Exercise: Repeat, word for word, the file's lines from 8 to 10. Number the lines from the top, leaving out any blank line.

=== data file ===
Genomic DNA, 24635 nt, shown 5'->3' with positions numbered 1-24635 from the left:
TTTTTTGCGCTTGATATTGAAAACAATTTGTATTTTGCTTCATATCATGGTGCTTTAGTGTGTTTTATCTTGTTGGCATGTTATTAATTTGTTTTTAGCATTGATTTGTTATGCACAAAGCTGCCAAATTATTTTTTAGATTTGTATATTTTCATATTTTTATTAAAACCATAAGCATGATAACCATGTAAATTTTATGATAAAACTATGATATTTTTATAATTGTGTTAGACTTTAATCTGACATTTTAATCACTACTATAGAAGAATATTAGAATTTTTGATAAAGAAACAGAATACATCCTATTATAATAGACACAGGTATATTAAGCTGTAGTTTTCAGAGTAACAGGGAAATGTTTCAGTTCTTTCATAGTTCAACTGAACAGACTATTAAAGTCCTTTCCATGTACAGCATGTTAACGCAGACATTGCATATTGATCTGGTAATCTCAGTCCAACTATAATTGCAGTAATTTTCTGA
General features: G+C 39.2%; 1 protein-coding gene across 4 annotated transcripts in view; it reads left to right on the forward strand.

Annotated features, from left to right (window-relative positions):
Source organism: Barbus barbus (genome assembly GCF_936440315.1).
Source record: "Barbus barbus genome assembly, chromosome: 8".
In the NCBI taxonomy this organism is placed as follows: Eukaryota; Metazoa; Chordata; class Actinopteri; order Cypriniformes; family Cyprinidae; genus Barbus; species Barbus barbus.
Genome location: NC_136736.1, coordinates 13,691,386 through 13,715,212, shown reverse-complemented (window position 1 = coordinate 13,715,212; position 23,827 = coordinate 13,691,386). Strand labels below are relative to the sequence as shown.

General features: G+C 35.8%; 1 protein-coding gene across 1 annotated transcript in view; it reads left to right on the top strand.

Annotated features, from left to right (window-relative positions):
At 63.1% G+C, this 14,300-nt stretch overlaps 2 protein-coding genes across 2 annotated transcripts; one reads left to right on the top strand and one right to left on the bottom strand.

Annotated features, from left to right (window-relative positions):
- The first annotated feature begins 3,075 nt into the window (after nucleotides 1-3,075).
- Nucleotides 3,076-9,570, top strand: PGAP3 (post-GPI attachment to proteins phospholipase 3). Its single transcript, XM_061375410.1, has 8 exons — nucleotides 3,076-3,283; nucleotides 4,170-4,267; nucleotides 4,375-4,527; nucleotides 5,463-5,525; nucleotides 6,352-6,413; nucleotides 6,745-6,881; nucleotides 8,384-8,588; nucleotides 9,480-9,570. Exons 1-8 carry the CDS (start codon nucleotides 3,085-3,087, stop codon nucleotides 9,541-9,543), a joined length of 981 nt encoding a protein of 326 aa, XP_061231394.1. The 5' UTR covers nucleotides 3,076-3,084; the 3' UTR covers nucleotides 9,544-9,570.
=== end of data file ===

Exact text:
Genome location: NC_136736.1, coordinates 13,691,386 through 13,715,212, shown reverse-complemented (window position 1 = coordinate 13,715,212; position 23,827 = coordinate 13,691,386). Strand labels below are relative to the sequence as shown.

General features: G+C 35.8%; 1 protein-coding gene across 1 annotated transcript in view; it reads left to right on the top strand.

Annotated features, from left to right (window-relative positions):